CRESSON - Administrators at Admiral Peary Vo-Tech here have suspended a 16-year-old student who brought a loaded 9 mm handgun to school Friday, according to school and police officials.
They did so only after a tense chain of events that involved a visit to a crowded study hall, small talk there and a walk to the office, before they revealed to the student why they had pulled him out of class, according to vo-tech Executive Director Ken Jubas.
The student made no threats and ultimately cooperated, saying he had brought the gun to protect himself because he feared he would be getting jumped by other students after school.
He heard that threat third-hand, and administrators who talked to the alleged ringleader of the potential attack could find no credible evidence it was being planned, Jubas said.
The administrators approached the study hall cautiously because they have gotten plenty of anonymous tips previously - though none about weapons - that turned out to be false, and because if it was true, they didn't want to initiate a potentially dangerous reaction from the student, Jubas said.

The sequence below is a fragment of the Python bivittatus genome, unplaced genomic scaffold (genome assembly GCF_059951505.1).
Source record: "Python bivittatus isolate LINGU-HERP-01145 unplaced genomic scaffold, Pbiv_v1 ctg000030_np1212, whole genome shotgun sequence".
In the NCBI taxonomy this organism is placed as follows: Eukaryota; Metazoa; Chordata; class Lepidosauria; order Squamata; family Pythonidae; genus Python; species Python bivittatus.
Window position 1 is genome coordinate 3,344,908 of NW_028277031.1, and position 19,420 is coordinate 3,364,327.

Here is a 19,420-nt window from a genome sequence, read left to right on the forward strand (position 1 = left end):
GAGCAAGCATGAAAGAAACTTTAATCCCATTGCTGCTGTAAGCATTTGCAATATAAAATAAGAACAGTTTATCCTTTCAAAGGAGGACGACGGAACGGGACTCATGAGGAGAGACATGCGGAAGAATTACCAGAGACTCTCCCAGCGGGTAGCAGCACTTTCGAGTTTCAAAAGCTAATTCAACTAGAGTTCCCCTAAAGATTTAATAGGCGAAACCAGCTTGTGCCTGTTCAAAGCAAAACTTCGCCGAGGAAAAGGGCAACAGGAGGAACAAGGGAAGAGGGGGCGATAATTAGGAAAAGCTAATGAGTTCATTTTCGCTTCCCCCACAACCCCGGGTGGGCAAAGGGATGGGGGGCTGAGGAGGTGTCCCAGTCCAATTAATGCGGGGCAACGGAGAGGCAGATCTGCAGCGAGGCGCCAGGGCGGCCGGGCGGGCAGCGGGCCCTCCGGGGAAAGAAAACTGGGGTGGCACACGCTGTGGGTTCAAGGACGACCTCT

So they chatted with the students awhile, in low-key fashion, then informed the student that the guidance counselor wanted to see him.
They had previously agreed to be watchful of the student's hand movements.
They felt better when they got him out in the corridor, but continued to be watchful and to make small talk until they got him in the office, Jubas said.
"The main goal was to isolate him," he said.
They spoke of a rumor, and asked him if he wanted to say anything.
He volunteered to be searched, and it turned out there was nothing in his pockets.
But the tip had spoken of the gun in his waistband, under his shirt, and when they told him that, he "kind of surrendered," Jubas said.
Jubas himself pulled up the boy's shirt and took the gun.
The student seemed genuinely to believe there was a threat, he said.
The school is following the state's Act 26 procedures for weapons violations, imposing a mandatory 10 day suspension, before the end of which must occur an expulsion hearing.
The maximum expulsion time for someone of his age - not yet 18 - is a year.
Most likely the administration team at the hearing will recommend expulsion, a recommendation that will go to the school board for approval, Jubas said.
The police came in after the fact.
"We got dispatched at 1:55 p.m.," said officer Walter Maul of Cambria Township police. "It was already over."
Mirror Staff Writer William Kibler is at 949-7038.